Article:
Tech giant Microsoft has big plans for AI in the GCC region

The company has already partnered with several organisations in the region to introduce AI applications



AdvertisementArtificial Intelligence has already begun to permeate many aspects of our digital lives, from the simple smart replies in email applications, to the complex requests handled by chatbots that man the front lines of many businesses’ customer service arms. One company at the forefront of this technological revolution is Microsoft, and it has its sights squarely set on the GCC as a prime proving ground for its advancements in the fields of artificial intelligence and machine learning.

Although you may not know it, you are likely already familiar with Microsoft’s particular brand of AI. In 2017, the company helped Dubai Electricity and Water Authority (DEWA) develop Rammas, a virtual assistant on the utility’s website. Built using the natural language processing (NLP) on Microsoft’s Cognitive Services platform, the chatbot is able to communicate in both Arabic and English, answering customer queries 24-7, with no need for breaks or downtime.

This allowed DEWA to free up precious man hours for its employees to handle more complex customer concerns, rather than simple, repetitive tasks. In its first six weeks of operation, Rammas handled more than 87,000 enquiries and was well received by customers. DEWA was similarly able to direct customers to its website for support rather than requiring them to visit a service centre in person.

“The Gulf region has long led the world in the innovative application of technology. With AI, this attitude can be seen in a recently conducted Microsoft survey of 1,000 GCC organisations, which cited that over 29 per cent of enterprises are planning to Adopt AI and AI embedded use cases including predictive analytics, robotics and machine automation,” stated Necip Ozyucel, director of Cloud and Enterprise at Microsoft Gulf.

“At Microsoft, our goal is to make AI available to everyone. And we’re committed to making sure that our AI tools and technologies earn the trust of all.”

Earlier this year, Microsoft hosted the company’s inaugural Hackfest, the first of its kind in the Gulf region – where customers from both, public and private sector were invited to work with Microsoft’s engineers and data scientists to solve real-world problems using the AI tools.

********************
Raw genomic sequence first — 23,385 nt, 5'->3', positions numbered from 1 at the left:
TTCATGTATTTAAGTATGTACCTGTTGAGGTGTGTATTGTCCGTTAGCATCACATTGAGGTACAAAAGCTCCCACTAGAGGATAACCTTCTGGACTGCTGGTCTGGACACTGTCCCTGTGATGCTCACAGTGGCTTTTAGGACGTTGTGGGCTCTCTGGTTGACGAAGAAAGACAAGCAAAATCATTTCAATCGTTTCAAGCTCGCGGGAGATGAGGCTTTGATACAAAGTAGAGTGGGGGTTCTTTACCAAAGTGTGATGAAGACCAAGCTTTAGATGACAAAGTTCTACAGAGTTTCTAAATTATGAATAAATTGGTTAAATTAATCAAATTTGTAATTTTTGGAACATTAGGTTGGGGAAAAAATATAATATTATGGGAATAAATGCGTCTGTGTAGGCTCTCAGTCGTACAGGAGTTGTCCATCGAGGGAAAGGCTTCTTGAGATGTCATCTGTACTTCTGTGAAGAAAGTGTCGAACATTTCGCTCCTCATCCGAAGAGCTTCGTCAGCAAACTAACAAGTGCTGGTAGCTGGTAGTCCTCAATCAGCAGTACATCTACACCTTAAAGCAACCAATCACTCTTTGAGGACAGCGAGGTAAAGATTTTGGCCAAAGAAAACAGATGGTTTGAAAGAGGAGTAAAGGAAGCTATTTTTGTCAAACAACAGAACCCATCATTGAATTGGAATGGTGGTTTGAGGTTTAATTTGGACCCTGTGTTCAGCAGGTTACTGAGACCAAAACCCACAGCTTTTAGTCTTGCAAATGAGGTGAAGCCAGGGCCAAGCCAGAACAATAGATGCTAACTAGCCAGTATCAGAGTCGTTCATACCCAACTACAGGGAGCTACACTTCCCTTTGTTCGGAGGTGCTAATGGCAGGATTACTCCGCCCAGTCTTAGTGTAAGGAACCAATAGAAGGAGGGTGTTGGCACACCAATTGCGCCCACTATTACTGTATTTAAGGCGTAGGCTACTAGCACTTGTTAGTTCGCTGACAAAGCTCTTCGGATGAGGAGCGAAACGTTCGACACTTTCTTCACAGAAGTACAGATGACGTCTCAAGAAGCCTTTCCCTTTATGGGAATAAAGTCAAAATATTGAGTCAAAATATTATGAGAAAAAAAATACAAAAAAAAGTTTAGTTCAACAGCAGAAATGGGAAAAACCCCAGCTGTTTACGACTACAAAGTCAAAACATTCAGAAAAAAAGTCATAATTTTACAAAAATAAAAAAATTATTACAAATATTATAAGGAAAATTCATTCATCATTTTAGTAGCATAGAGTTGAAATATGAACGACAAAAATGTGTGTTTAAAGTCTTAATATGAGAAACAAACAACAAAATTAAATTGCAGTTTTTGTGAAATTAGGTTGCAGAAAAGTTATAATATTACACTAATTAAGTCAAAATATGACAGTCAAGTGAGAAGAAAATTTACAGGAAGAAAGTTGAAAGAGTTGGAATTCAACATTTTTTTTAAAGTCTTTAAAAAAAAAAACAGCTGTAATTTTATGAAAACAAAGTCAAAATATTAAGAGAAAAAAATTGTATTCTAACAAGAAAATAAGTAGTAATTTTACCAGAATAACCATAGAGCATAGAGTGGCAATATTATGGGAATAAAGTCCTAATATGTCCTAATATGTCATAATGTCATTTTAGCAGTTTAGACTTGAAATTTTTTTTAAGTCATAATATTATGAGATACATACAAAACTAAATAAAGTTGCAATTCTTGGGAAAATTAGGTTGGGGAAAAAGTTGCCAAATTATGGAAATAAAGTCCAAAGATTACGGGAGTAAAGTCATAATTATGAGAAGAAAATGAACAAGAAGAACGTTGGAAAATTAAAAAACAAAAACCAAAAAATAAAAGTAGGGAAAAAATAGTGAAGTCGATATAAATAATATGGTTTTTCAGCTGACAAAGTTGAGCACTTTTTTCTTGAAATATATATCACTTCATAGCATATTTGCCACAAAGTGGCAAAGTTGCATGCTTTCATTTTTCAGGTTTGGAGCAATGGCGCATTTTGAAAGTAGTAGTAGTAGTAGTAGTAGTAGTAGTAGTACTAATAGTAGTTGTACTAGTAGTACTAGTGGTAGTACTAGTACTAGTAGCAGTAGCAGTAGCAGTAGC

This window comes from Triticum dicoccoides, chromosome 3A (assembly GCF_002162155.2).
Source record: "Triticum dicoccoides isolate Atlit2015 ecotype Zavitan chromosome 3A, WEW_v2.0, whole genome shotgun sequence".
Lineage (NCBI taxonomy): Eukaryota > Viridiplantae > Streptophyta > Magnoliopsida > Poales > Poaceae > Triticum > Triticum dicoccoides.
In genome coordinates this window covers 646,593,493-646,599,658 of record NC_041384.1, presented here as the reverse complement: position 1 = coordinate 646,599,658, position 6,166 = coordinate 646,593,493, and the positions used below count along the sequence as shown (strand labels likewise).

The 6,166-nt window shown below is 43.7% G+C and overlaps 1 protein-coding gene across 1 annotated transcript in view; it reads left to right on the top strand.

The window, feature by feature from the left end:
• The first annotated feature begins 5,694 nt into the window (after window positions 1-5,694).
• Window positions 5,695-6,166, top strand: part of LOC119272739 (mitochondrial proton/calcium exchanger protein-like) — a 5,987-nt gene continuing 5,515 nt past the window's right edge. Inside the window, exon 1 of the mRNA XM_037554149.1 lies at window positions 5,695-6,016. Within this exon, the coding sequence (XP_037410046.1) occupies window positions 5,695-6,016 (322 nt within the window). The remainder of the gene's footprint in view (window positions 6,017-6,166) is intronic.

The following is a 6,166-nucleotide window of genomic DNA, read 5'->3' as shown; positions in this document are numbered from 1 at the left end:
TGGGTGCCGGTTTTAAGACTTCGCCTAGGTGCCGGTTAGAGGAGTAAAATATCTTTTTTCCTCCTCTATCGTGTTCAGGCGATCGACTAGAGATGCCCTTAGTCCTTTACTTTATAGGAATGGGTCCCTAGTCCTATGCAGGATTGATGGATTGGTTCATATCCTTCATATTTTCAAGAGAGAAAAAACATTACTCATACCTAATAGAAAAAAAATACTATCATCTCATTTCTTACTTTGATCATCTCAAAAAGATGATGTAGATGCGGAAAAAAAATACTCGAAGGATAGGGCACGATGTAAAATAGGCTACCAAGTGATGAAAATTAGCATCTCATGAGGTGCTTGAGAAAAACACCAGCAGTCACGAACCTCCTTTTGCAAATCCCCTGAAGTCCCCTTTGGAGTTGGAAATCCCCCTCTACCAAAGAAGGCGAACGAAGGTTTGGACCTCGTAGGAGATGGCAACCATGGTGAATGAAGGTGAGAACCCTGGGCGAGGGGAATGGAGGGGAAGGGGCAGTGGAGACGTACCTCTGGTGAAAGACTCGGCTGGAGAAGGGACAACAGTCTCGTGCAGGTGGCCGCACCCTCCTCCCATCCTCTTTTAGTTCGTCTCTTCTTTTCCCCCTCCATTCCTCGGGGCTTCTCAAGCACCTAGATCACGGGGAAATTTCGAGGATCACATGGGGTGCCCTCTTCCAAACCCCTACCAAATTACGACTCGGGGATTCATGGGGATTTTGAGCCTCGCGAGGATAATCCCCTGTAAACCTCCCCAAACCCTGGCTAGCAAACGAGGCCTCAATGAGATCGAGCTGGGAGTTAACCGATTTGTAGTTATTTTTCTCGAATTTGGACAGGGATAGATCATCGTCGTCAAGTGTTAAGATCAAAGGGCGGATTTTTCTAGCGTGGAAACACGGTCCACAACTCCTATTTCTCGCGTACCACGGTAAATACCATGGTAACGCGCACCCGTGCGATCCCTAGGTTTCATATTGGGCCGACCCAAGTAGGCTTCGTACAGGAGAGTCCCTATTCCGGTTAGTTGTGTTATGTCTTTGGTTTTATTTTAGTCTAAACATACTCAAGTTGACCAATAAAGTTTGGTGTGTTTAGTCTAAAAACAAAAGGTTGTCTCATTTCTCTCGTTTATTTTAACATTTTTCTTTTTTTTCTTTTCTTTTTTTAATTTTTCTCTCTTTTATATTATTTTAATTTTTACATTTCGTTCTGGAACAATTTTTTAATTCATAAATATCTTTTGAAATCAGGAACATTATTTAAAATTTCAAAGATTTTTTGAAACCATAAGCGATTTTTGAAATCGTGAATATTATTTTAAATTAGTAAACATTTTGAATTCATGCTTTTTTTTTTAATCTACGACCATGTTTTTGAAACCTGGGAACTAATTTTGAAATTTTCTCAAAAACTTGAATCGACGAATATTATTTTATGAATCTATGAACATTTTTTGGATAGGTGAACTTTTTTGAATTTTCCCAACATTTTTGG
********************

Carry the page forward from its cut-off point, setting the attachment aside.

Organisations that attended the Microsoft AI Hackfest included Dubai Municipality, DMCC (Dubai Multi Commodities Centre), MBC Group, The UAE University, du, Al Jaber Engineering & Contracting (ALEC) and Abu Dhabi’s Masdar.

“The event demonstrated the power of AI technologies to leading IT decision makers and gave them an opportunity to experience capabilities such as machine-learning, advanced analytics, and natural-language processing,” said Ozyucel.

“We are also strong proponents of the democratisation of AI. We are, and will continue to partner with governments and their regulators – across MEA and beyond – to ensure that everyone has access to its benefits. Microsoft AI professionals also gain exactly the kind of skills needed to function in humanity’s smart future and our platforms like the Microsoft Cloud Society and support for initiatives such as the One Million Arab Coders and AI Summer Camp, are preparing the region’s engineers and innovators of tomorrow,” he added.

Looking towards the future in the GCC, Microsoft is in the process of developing a similar virtual assistant for Kuwait Finance House (KFH). Built on the same underlying technology as Rammas, this chatbot will be the first of its kind for the country’s banking sector and will be tailored to handle customer queries accordingly. Microsoft will also be integrating the KHF bot with the company’s advanced analytics platform allowing for greater insight into the data generated.

“We all need to work together to ensure that AI is developed in a responsible manner so that people will trust it and deploy it broadly, both to increase business and personal productivity and to help solve societal problems,” said Ozyucel.

“We look forward to working with governments and technology companies with a shared understanding of the ethical and societal implication of AI.”

In addition to the strategic partnerships, initiatives and collaboration, Microsoft will continue to play a “pivotal role” in helping the region to adopt AI and drive digital transformation across all sectors.